Walmart takes up over 80 issues in 9 categories for lobbying
Global retail giant Walmart over the past five years has taken up as many as 80 issues in nine different categories for lobbying before the US lawmakers, the company has disclosed in its report.business Updated: Dec 12, 2012 12:02 IST
Global retail giant Walmart over the past five years has taken up as many as 80 issues in nine different categories for lobbying before the US lawmakers, the company has disclosed in its quarterly report before the US House of Representatives and the Senate.
The quarterly lobbying disclosure report submitted by Walmart, like other US companies, reveal that the global retail giant has been lobbying on a variety of domestic and international issues, ranging from temporarily suspending duties on whistles, compasses, Christmas tree lamps, discussions regarding hunger, nutrition policy, organised retail crime act, or on China currency manipulation.
In all there are 80 issues in nine different categories, prominent among them include – trade (domestic/foreign), food industry, taxation, financial institutions, health issues, labor issues, ant trust and work place, pharmacy, transportation, immigration, consumer issues, safety, products; energy and nuclear; and homeland security, according to the quarterly report.
A spokesperson of the Walmart refused to give details of the money spent on each of the specific issues, including the one on discussion related to FDI in India.
"I'll refer you back to our statement, we've nothing to further to share," the spokesperson said.
Both the US government and Walmart have insisted that it has done nothing wrong and has lobbied as per US laws.
And under US laws, the money estimated to be $25 million as disclosed by Walmart in its quarterly reports are the one which has been spent by it in the US.
Officials said any money spent by Walmart in India to gain undue favor from the government or the officials would come under the foreign corrupt practices act and that would require a separate investigation.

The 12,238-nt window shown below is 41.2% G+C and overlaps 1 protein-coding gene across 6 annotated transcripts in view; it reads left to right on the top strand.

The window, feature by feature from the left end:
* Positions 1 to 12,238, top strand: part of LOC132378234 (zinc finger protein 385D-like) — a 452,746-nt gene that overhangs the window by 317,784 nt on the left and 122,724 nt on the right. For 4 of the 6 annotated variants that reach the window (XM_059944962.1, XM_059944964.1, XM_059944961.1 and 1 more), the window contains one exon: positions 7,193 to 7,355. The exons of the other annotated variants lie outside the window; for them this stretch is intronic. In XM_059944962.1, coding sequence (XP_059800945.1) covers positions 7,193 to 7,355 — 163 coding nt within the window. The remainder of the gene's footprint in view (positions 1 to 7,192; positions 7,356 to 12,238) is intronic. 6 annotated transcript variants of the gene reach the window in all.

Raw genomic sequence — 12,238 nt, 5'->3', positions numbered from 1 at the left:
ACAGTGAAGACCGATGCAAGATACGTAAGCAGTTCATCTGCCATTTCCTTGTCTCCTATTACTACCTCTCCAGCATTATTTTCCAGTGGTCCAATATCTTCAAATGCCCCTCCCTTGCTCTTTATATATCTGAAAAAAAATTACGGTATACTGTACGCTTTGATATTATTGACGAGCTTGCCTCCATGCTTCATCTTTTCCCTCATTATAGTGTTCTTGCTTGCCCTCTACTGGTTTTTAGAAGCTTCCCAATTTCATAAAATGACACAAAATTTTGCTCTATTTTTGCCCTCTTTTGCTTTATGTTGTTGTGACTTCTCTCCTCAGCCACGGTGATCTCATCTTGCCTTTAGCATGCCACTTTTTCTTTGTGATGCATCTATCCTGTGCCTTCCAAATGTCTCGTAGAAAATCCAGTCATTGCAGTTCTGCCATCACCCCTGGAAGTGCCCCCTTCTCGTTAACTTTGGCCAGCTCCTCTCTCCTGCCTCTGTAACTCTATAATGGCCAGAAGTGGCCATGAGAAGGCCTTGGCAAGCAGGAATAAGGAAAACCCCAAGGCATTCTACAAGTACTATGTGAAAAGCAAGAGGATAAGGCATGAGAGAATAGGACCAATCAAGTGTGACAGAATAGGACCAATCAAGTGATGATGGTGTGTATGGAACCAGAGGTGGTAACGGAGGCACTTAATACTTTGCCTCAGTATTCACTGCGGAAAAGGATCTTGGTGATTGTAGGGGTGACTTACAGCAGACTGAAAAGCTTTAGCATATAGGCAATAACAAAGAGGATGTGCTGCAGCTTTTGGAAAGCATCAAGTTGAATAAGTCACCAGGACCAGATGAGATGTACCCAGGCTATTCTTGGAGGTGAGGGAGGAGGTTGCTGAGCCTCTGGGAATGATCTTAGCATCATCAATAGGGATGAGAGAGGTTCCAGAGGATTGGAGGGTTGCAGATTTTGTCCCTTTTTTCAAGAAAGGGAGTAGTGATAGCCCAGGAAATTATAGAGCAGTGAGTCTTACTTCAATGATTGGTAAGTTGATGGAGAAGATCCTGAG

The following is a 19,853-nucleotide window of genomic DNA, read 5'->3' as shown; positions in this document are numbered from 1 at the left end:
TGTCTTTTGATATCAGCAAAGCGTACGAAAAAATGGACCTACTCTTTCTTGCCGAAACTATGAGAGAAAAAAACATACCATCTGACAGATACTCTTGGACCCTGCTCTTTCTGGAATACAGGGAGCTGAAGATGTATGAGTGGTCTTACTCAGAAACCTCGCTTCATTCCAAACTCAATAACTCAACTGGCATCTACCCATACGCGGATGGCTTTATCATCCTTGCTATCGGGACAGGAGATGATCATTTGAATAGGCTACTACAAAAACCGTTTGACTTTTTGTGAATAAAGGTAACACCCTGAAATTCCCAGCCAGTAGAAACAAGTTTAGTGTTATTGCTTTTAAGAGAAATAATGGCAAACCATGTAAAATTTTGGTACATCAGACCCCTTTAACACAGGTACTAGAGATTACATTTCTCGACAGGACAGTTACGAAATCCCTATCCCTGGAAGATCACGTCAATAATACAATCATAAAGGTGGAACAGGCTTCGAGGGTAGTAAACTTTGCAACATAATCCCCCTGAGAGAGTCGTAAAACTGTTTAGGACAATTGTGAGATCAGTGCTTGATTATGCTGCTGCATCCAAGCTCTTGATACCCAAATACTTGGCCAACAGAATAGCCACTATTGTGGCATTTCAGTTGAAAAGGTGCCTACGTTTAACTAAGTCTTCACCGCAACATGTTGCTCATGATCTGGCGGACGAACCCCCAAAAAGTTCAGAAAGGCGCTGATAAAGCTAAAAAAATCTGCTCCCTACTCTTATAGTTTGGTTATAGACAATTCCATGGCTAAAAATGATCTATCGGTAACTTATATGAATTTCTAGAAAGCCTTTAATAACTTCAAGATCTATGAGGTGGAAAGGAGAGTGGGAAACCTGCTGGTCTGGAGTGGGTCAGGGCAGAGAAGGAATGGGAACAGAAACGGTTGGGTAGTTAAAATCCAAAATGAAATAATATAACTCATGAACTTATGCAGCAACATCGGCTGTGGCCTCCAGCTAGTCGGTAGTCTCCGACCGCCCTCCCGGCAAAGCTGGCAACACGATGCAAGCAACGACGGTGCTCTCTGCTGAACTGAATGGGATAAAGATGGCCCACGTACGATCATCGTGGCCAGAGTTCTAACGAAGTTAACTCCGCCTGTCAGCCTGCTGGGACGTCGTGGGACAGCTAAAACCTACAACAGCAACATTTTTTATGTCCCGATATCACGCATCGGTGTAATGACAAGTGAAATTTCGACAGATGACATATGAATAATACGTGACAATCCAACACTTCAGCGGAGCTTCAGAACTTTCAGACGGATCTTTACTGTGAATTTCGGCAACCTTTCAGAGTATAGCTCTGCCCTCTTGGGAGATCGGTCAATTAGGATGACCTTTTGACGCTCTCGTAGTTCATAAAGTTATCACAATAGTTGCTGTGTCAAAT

The issues, which have been disclosed by the Walmart in its quarterly reports before the US House of Representatives and the Senate, range from a host of foreign issues like FDI in India, to enhanced market access for investment in India and China.
It also included Pakistan and Afghanistan Reconstruction Opportunity Zones, Panama and Columbia Free Trade Agreements, Mexico Trucking dispute, Trans-Pacific Partnership negotiations, WTO negotiations, APEC Ministerial, conflict minerals in Congo and China currency issues.
Under US laws, companies, individuals and even foreign countries are allowed to lobby before the US Congress and various wings of the US Government -- the White House, State Department, Commerce Department, Department of Treasury, Department of Defense, US Trade Representatives to name a few.
But to do so, they are required to either hire the services of registered lobbyists or employ them, who then on behalf of the companies or entities go to the offices of lawmakers, policymakers, meet either the Congressmen (in most cases it is their staff) or government officials with a set of presentations and policy papers reflecting their views.
These registered lobbyists or professional whose salaries most of the time run into five figures.
Under the strict US lobbying laws, it is mandatory for each company and lobbying firms to submit a full disclosure report every quarter and is a public document, as part of the transparency of the US government.
Violation of the complex and extensive lobbying regulations can lead to penalties and even jail.
Notably the disclosure reports only lists out the issues, but give no hint as to what stand did the Wal-Mart had on these specific issues or how much money was spent on each one of them.